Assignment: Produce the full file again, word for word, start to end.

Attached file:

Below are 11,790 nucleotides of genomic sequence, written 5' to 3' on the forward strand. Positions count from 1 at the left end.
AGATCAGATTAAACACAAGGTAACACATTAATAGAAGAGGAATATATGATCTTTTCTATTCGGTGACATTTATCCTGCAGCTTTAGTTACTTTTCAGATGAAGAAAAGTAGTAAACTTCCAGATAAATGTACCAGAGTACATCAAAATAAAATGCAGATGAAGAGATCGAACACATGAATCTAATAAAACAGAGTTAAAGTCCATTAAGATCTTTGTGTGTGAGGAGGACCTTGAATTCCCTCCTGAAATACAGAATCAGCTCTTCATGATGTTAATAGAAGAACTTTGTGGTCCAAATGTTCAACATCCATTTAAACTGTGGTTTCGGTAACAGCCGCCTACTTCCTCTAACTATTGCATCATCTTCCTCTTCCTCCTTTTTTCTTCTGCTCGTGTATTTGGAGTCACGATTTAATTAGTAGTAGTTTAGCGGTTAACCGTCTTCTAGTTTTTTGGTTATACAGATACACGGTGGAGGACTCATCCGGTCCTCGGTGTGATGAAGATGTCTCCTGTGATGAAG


Below are 11,790 nucleotides of genomic sequence, written 5' to 3' on the forward strand. Positions count from 1 at the left end.
AGATCAGATTAAACACAAGGTAACACATTAATAGAAGAGGAATATATGATCTTTTCTATTCGGTGACATTTATCCTGCAGCTTTAGTTACTTTTCAGATGAAGAAAAGTAGTAAACTTCCAGATAAATGTACCAGAGTACATCAAAATAAAATGCAGATGAAGAGATCGAACACATGAATCTAATAAAACAGAGTTAAAGTCCATTAAGATCTTTGTGTGTGAGGAGGACCTTGAATTCCCTCCTGAAATACAGAATCAGCTCTTCATGATGTTAATAGAAGAACTTTGTGGTCCAAATGTTCAACATCCATTTAAACTGTGGTTTCGGTAACAGCCGCCTACTTCCTCTAACTATTGCATCATCTTCCTCTTCCTCCTTTTTTCTTCTGCTCGTGTATTTGGAGTCACGATTTAATTAGTAGTAGTTTAGCGGTTAACCGTCTTCTAGTTTTTTGGTTATACAGATACACGGTGGAGGACTCATCCGGTCCTCGGTGTGATGAAGATGTCTCCTGTGATGAAG